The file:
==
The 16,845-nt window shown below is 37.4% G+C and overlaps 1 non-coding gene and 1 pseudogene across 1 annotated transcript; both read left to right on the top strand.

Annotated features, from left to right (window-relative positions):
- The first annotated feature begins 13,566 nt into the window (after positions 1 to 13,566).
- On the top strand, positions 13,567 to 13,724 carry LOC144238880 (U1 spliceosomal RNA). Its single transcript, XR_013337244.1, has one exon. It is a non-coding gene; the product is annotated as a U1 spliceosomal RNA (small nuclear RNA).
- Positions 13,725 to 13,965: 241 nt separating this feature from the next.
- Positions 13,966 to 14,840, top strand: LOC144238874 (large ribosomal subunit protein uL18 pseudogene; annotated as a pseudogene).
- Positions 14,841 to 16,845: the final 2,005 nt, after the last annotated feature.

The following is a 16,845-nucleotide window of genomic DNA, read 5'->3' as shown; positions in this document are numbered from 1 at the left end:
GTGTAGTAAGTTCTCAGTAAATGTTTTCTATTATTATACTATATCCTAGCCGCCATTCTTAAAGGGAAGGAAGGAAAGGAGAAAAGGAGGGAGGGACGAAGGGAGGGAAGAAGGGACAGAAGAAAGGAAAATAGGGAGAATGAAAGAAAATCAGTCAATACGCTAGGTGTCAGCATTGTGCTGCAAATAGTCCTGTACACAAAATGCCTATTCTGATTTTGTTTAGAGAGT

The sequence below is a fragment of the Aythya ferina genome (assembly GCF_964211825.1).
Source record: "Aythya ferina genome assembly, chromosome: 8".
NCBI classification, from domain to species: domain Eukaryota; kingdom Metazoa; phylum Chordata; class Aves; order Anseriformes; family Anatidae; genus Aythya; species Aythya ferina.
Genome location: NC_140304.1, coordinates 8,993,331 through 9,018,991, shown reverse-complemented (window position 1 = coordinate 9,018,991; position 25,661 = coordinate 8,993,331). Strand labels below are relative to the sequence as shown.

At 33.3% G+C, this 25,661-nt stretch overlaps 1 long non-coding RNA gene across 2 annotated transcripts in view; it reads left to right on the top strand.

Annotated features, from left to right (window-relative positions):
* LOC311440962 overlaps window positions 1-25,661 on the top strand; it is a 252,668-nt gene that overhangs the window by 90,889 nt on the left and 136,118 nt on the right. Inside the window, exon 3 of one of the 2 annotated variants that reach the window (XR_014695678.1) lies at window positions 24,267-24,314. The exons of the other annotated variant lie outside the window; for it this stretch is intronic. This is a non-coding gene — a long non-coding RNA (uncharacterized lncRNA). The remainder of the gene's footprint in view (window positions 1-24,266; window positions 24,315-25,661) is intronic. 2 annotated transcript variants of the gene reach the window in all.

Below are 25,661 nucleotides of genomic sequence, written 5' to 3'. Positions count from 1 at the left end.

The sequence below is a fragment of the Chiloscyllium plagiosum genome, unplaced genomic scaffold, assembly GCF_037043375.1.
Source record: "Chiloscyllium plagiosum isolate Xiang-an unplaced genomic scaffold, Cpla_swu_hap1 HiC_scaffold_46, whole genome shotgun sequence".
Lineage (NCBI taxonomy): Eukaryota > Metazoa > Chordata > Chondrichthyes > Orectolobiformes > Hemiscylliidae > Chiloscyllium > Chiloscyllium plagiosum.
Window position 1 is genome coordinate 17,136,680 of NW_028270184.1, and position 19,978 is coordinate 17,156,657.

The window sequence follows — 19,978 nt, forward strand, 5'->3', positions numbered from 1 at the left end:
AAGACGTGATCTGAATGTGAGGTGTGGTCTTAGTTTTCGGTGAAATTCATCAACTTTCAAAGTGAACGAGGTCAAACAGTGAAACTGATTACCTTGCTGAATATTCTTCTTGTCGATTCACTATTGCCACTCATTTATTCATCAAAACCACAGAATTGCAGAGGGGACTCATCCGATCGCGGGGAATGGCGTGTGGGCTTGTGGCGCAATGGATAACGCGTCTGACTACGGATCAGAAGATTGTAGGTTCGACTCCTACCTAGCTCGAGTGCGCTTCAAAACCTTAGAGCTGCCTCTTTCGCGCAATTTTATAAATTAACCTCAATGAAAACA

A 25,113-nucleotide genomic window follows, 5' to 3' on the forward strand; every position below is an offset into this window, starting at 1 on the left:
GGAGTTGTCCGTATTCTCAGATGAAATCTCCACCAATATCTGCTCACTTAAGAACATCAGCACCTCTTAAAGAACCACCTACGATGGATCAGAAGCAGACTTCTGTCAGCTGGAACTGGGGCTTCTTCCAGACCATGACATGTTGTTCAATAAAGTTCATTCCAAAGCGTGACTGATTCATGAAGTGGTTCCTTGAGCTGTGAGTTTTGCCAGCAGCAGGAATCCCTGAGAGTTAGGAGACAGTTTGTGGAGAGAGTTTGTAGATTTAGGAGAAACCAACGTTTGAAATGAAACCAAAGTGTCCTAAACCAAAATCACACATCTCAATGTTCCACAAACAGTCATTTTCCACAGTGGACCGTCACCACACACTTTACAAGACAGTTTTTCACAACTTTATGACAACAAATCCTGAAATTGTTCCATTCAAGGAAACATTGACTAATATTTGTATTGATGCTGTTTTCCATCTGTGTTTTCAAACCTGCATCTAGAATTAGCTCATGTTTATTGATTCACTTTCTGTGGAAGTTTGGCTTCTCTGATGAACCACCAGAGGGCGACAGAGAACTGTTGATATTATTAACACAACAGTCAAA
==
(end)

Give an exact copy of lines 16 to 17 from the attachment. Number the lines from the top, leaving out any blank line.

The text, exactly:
* LOC311440962 overlaps window positions 1-25,661 on the top strand; it is a 252,668-nt gene that overhangs the window by 90,889 nt on the left and 136,118 nt on the right. Inside the window, exon 3 of one of the 2 annotated variants that reach the window (XR_014695678.1) lies at window positions 24,267-24,314. The exons of the other annotated variant lie outside the window; for it this stretch is intronic. This is a non-coding gene — a long non-coding RNA (uncharacterized lncRNA). The remainder of the gene's footprint in view (window positions 1-24,266; window positions 24,315-25,661) is intronic. 2 annotated transcript variants of the gene reach the window in all.

Below are 25,661 nucleotides of genomic sequence, written 5' to 3'. Positions count from 1 at the left end.